772: Energy Drinks | Skeptical Sunday
Energy Drinks. What is in these things? Why are some people hooked on them? Why are they wild, unnatural colors? What exactly do they do? Are they dangerous? Are they hype? Or are they both? Sit back, pour yourself a nice tall glass of carbonated, bright-blue, sugar-packed whatever the hell this is, commence vibrating, and get the straight dope on energy drinks.
Welcome to Skeptical Sunday, a special edition of The Jordan Harbinger Show where Jordan and fact-checker, comedian, and podcast host David C. Smalley break down a topic that you may have never thought about, open things up, and debunk common misconceptions.
Full show notes and resources can be found here: jordanharbinger.com/772
On This Week's Skeptical Sunday, We Discuss:
- Energy drinks have been linked to irregular heartbeats, cardiomyopathy (a disease that makes it difficult for the heart to pump blood), increased blood pressure, and other heart conditions.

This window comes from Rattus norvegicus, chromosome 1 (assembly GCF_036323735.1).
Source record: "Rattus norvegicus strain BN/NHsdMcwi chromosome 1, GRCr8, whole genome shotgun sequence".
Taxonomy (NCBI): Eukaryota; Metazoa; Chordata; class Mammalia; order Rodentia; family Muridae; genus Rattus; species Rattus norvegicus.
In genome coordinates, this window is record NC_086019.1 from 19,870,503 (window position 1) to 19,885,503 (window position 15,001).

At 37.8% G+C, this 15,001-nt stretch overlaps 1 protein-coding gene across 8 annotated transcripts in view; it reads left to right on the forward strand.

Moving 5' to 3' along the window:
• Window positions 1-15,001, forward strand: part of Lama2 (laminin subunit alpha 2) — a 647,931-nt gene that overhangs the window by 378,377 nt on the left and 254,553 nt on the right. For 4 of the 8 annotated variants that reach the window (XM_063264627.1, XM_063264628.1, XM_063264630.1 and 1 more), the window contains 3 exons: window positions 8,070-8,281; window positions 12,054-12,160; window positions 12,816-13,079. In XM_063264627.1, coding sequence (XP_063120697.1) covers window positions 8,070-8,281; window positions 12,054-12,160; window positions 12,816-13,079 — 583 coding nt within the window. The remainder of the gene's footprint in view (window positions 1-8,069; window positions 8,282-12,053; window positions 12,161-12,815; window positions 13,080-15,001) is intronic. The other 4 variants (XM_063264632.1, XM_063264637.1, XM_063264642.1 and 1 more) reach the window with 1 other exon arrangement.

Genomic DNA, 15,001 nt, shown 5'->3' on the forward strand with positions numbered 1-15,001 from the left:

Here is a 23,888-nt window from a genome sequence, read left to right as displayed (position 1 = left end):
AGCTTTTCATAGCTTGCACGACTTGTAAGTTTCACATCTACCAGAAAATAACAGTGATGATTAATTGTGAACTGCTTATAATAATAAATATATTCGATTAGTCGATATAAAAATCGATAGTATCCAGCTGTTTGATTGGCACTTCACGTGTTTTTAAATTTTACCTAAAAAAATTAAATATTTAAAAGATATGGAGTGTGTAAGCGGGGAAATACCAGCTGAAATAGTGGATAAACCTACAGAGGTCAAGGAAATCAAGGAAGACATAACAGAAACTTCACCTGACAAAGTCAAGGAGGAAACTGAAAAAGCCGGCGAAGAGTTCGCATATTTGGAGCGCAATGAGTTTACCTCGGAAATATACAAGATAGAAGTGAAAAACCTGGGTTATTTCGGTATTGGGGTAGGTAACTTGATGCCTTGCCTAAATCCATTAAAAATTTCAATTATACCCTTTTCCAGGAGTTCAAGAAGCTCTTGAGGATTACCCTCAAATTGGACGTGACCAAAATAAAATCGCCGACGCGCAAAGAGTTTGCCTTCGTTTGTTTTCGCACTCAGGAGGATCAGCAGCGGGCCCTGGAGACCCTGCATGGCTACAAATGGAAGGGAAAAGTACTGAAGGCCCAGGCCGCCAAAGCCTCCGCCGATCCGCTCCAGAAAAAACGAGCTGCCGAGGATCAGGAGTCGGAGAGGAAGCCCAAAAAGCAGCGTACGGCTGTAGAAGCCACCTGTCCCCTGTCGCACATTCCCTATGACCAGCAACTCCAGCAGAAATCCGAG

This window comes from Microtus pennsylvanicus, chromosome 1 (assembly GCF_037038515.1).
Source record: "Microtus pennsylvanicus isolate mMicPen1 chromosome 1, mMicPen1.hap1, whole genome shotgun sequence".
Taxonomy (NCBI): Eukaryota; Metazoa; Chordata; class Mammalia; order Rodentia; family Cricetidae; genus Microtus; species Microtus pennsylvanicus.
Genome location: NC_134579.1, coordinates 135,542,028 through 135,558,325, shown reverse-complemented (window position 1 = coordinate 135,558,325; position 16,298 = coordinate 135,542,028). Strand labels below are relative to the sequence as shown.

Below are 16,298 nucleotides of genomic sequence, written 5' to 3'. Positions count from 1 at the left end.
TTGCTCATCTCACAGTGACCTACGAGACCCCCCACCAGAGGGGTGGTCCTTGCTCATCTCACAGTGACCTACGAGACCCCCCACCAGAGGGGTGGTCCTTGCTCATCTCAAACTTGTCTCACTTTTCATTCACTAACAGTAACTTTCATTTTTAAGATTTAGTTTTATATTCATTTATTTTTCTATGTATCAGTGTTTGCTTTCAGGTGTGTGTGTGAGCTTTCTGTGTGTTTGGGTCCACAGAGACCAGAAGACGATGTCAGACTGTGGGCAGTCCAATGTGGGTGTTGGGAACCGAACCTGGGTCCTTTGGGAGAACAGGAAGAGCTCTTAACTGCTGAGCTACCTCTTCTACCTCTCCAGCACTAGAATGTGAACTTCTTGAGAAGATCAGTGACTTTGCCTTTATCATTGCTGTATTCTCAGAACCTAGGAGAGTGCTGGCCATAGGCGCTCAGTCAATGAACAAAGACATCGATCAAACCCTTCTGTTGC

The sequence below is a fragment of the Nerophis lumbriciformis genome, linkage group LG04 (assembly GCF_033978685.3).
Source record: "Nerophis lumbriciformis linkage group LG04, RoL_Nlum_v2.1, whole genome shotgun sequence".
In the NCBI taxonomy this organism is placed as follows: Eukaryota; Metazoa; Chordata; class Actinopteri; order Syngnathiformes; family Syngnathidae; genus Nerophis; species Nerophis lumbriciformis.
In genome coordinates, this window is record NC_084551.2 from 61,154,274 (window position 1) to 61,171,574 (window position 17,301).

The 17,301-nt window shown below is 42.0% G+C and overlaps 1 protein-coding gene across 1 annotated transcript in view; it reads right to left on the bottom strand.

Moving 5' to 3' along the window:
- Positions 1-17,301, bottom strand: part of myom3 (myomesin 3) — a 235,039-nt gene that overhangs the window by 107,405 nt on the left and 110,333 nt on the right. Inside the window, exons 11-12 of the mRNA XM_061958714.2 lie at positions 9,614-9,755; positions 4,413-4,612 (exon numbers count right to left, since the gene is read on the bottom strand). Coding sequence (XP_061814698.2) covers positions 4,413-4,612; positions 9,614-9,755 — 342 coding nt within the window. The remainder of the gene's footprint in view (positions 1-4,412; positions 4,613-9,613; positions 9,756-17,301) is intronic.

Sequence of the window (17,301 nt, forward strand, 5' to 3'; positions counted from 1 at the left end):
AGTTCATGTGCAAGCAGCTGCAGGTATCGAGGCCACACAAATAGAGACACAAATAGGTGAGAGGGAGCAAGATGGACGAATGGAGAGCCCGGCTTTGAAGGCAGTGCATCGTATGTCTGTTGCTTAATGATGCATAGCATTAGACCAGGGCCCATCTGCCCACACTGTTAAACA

- A lot of people in the fitness world like energy drinks, especially diet ones, because they get an energy boost for working out without a huge caloric intake — but their bodies tend to be healthy enough to deal with any adverse effects.
- When it comes to caffeine, experts recommend no more than 400 mg per day for adults, or 100 mg for kids. A standard cup of coffee provides anywhere between 95 mg to 200 mg, while one can of an energy drink varies by brand from 111 mg to 280 mg.
- The FDA warns that 4,200 mg of caffeine can be lethal to an average adult if ingested all at once — although other conditions can exacerbate its effect at much lower doses. An autopsy reported "caffeine toxicity" as a contributor to a 14-year-old's death after she drank just two cans of 24 oz Monster energy drinks — or about 488 mg of caffeine.
- Most energy drinks contain B12 and lots of other vitamins that can be good for fighting off depression (especially in vegans with a low B12 intake), but supplements can provide the same benefits without added caffeine and sugar.
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